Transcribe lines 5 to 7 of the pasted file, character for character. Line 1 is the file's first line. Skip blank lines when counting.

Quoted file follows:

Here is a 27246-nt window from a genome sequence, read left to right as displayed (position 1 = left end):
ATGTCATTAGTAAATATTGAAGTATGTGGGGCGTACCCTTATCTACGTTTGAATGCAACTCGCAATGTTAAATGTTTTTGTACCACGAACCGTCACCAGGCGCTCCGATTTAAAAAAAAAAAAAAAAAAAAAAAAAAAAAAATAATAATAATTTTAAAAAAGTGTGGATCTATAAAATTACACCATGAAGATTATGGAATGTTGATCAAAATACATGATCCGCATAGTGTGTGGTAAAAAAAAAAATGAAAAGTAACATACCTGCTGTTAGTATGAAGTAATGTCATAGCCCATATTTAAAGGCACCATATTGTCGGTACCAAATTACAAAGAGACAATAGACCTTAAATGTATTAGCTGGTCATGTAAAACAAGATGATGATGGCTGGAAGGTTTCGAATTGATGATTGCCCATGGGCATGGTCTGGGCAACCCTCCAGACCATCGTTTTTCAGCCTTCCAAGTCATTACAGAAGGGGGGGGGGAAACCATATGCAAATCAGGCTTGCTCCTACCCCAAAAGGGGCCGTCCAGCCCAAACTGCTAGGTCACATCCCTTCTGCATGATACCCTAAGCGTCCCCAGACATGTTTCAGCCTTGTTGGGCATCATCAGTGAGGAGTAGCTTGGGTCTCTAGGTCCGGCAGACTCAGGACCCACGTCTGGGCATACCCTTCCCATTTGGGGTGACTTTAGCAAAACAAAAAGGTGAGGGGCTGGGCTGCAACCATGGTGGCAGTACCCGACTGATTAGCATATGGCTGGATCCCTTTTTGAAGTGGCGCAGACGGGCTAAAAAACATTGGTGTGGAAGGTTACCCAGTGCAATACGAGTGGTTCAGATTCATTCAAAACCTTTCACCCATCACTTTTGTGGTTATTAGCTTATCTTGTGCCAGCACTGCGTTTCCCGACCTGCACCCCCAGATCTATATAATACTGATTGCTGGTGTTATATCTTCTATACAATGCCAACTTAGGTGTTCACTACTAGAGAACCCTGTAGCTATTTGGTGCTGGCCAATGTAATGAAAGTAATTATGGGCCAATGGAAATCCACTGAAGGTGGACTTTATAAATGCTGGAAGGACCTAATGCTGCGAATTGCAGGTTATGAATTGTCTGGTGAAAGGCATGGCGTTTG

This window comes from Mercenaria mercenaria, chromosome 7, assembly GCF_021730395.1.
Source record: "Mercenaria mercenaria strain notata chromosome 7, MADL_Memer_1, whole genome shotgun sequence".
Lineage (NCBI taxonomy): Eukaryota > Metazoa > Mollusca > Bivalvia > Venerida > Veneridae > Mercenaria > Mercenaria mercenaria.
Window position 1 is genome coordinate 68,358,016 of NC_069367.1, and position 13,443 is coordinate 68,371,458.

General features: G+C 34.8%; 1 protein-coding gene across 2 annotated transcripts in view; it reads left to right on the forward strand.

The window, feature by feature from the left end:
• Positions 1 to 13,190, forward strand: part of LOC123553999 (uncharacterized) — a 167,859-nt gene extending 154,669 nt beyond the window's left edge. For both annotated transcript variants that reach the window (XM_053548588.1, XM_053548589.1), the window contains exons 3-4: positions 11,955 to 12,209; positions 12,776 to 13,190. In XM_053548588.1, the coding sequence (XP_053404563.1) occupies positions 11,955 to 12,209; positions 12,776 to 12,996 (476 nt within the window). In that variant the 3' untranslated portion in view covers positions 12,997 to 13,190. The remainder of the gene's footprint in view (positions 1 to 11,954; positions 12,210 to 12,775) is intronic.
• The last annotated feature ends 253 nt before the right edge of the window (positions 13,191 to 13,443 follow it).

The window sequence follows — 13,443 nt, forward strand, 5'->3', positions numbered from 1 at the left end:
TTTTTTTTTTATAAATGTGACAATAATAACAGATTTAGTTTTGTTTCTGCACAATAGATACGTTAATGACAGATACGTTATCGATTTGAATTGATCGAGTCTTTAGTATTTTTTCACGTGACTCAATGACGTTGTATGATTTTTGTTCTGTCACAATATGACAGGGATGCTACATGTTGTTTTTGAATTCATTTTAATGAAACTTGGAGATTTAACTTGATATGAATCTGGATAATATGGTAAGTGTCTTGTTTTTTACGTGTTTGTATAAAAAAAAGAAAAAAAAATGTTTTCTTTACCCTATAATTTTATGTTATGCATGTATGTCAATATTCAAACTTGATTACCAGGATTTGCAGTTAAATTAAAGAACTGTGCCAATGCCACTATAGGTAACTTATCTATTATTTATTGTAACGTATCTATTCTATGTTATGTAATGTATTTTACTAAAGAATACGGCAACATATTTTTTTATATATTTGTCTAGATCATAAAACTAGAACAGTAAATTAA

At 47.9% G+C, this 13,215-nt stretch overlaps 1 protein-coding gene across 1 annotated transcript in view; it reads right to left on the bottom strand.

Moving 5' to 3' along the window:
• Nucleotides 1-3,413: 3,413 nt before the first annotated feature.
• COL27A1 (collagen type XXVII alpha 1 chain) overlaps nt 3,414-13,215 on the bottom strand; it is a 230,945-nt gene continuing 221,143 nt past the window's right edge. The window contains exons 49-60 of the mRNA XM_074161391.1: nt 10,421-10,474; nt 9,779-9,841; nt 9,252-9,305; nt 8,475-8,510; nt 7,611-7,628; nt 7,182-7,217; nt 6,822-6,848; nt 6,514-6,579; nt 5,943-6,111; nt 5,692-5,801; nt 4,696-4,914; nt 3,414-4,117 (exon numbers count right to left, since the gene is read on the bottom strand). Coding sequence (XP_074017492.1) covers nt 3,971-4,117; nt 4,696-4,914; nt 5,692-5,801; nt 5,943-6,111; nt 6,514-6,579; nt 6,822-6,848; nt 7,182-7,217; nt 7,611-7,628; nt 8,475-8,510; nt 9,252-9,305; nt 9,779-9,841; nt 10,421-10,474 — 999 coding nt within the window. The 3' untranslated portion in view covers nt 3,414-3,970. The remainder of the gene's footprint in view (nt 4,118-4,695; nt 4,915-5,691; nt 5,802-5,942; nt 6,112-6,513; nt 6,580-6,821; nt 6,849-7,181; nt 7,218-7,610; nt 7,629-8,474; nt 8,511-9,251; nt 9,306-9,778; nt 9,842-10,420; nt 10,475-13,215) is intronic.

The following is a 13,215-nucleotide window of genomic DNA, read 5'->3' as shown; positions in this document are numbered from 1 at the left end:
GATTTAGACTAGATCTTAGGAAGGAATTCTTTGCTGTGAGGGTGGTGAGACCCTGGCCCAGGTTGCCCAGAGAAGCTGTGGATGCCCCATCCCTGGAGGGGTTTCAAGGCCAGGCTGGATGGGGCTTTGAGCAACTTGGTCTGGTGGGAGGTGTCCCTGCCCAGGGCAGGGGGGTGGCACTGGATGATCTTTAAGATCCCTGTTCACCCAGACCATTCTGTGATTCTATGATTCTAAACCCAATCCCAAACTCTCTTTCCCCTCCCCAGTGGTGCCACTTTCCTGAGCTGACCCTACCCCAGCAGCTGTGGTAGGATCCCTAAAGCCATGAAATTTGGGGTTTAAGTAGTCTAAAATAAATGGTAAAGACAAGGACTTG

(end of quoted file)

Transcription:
Lineage (NCBI taxonomy): Eukaryota > Metazoa > Mollusca > Bivalvia > Venerida > Veneridae > Mercenaria > Mercenaria mercenaria.
Window position 1 is genome coordinate 68,358,016 of NC_069367.1, and position 13,443 is coordinate 68,371,458.

General features: G+C 34.8%; 1 protein-coding gene across 2 annotated transcripts in view; it reads left to right on the forward strand.